- Publish Date
- Wednesday, 3 February 2021, 8:56AM
After an incredible year raising millions for charity and receiving a knighthood from the Queen, Captain Sir Thomas Moore has sadly passed away.
The beloved WWII veteran - who raised over £32million for the NHS by walking laps of his garden – died at the age of 100 after a battle with Covid and pneumonia.
Moore, who was made an honorary colonel on his 100th birthday, was admitted to Bedford Hospital on Sunday having been treated for "a few weeks" for pneumonia at home. He reportedly contracted coronavirus some time in mid-January.
Because of the medication he was on for pneumonia, it was not possible for him to receive a Covid jab.
On Monday night, his family gathered at his bedside.
In a statement, his daughters Hannah and Lucy said: "It is with great sadness that we announce the death of our dear father, Captain Sir Tom Moore.
"We are so grateful that we were with him during the last hours of his life; Hannah, Benjie and Georgia by his bedside and Lucy on FaceTime. We spent hours chatting to him, reminiscing about our childhood and our wonderful mother. We shared laughter and tears together.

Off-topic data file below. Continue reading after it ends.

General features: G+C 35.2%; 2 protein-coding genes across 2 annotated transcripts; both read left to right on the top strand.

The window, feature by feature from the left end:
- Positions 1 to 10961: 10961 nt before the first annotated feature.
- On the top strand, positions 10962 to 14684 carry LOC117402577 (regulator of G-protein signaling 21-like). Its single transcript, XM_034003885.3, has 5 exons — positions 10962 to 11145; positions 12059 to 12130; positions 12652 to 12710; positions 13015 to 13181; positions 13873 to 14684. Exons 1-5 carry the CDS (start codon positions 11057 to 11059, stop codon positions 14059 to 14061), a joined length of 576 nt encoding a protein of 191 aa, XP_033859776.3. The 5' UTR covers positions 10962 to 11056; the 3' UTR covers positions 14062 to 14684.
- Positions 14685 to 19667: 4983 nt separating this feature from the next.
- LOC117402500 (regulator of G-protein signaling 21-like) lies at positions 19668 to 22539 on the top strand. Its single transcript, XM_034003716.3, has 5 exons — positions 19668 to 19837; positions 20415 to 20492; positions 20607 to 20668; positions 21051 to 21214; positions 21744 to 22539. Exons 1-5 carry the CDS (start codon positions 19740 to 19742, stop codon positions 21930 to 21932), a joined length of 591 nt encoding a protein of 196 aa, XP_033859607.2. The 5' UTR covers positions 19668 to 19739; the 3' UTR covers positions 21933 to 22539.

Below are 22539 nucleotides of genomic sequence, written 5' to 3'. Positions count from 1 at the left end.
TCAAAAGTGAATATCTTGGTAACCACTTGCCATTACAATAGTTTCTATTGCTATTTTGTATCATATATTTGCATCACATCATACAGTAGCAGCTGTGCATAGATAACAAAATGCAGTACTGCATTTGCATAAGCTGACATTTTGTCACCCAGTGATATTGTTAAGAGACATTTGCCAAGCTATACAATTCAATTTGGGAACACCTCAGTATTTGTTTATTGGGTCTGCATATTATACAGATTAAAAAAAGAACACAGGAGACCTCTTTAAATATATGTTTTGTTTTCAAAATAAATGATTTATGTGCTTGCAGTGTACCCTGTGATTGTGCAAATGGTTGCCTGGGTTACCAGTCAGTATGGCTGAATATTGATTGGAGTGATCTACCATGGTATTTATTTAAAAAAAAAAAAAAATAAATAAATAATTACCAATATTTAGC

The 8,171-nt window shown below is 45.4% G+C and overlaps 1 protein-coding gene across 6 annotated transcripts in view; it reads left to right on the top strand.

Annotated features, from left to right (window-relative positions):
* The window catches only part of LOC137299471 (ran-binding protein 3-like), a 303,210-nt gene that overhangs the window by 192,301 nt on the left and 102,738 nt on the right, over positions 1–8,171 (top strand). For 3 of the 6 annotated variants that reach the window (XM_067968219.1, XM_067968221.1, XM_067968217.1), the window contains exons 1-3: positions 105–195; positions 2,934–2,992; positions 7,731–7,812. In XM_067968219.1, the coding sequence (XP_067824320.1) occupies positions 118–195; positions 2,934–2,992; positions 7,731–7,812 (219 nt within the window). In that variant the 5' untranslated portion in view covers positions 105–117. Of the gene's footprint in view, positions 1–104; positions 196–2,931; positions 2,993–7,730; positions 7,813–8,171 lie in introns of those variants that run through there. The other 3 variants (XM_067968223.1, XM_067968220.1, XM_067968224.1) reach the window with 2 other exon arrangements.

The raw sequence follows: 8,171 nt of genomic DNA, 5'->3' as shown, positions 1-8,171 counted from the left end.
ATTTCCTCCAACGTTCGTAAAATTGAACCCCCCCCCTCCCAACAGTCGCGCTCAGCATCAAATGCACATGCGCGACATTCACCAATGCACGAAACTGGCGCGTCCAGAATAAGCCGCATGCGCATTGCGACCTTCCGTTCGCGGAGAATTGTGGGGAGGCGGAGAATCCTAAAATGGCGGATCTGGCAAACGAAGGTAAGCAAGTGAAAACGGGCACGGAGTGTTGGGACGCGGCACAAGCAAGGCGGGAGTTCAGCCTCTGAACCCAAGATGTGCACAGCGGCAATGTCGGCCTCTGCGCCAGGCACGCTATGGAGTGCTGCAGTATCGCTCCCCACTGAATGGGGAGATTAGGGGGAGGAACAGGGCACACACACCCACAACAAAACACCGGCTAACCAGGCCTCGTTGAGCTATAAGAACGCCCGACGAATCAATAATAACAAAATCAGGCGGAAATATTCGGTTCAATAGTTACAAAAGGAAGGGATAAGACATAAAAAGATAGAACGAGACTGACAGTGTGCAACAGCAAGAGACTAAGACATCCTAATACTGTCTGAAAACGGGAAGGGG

"The last year of our father's life was nothing short of remarkable. He was rejuvenated and experienced things he'd only ever dreamed of."
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Moore set out on his epic charity mission last year on April 8, setting himself the target to walk 25 metres around his garden 100 times before his 100th birthday.
He beat this target by April 16 and his modest target of raising £1,000 was smashed. He now holds the Guinness World Record for "most money raised by charity walk (individual)."
He also released a charity single, 'You'll Never Walk Alone,' with singer Michael Ball, which reached number one in the charts, making him the oldest artist ever to have a UK number one single.
Moore was made a Knight by the Queen in the sun-soaked gardens of Windsor Castle in July, after being personally recommended by British Prime Minister Boris Johnson for the knighthood.
Johnson hailed the war veteran as a national treasure and a "beacon of light" during the current coronavirus pandemic.